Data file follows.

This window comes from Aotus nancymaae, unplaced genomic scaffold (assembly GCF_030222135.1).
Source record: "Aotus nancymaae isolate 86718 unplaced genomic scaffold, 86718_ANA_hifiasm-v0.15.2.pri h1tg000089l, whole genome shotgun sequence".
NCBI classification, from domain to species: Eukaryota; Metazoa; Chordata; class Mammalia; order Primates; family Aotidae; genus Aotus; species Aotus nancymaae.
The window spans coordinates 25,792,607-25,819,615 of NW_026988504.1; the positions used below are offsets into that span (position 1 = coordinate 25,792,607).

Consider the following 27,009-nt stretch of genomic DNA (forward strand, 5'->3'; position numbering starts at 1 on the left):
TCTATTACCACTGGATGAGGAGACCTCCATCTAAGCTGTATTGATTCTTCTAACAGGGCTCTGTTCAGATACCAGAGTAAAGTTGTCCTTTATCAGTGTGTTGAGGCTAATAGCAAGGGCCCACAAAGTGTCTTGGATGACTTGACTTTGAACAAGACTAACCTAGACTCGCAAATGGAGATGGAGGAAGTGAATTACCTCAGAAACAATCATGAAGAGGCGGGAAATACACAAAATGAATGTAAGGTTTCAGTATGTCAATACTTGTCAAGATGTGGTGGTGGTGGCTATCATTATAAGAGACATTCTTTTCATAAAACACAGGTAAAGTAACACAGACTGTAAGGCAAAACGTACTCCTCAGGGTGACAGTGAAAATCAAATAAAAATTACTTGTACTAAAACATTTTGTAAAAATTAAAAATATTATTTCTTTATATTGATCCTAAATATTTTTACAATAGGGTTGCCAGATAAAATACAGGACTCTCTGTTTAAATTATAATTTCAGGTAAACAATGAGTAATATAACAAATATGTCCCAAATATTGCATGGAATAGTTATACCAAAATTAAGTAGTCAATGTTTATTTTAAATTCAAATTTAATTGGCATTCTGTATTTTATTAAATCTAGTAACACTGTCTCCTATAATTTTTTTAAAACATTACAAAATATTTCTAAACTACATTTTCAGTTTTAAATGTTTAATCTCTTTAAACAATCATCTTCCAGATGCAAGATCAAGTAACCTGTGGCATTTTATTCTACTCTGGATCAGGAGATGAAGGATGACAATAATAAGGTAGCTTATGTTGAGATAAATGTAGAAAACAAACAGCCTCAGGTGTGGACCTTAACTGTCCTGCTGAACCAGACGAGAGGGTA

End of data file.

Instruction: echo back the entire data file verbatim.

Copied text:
This window comes from Aotus nancymaae, unplaced genomic scaffold (assembly GCF_030222135.1).
Source record: "Aotus nancymaae isolate 86718 unplaced genomic scaffold, 86718_ANA_hifiasm-v0.15.2.pri h1tg000089l, whole genome shotgun sequence".
NCBI classification, from domain to species: Eukaryota; Metazoa; Chordata; class Mammalia; order Primates; family Aotidae; genus Aotus; species Aotus nancymaae.
The window spans coordinates 25,792,607-25,819,615 of NW_026988504.1; the positions used below are offsets into that span (position 1 = coordinate 25,792,607).

Consider the following 27,009-nt stretch of genomic DNA (forward strand, 5'->3'; position numbering starts at 1 on the left):
TCTATTACCACTGGATGAGGAGACCTCCATCTAAGCTGTATTGATTCTTCTAACAGGGCTCTGTTCAGATACCAGAGTAAAGTTGTCCTTTATCAGTGTGTTGAGGCTAATAGCAAGGGCCCACAAAGTGTCTTGGATGACTTGACTTTGAACAAGACTAACCTAGACTCGCAAATGGAGATGGAGGAAGTGAATTACCTCAGAAACAATCATGAAGAGGCGGGAAATACACAAAATGAATGTAAGGTTTCAGTATGTCAATACTTGTCAAGATGTGGTGGTGGTGGCTATCATTATAAGAGACATTCTTTTCATAAAACACAGGTAAAGTAACACAGACTGTAAGGCAAAACGTACTCCTCAGGGTGACAGTGAAAATCAAATAAAAATTACTTGTACTAAAACATTTTGTAAAAATTAAAAATATTATTTCTTTATATTGATCCTAAATATTTTTACAATAGGGTTGCCAGATAAAATACAGGACTCTCTGTTTAAATTATAATTTCAGGTAAACAATGAGTAATATAACAAATATGTCCCAAATATTGCATGGAATAGTTATACCAAAATTAAGTAGTCAATGTTTATTTTAAATTCAAATTTAATTGGCATTCTGTATTTTATTAAATCTAGTAACACTGTCTCCTATAATTTTTTTAAAACATTACAAAATATTTCTAAACTACATTTTCAGTTTTAAATGTTTAATCTCTTTAAACAATCATCTTCCAGATGCAAGATCAAGTAACCTGTGGCATTTTATTCTACTCTGGATCAGGAGATGAAGGATGACAATAATAAGGTAGCTTATGTTGAGATAAATGTAGAAAACAAACAGCCTCAGGTGTGGACCTTAACTGTCCTGCTGAACCAGACGAGAGGGTA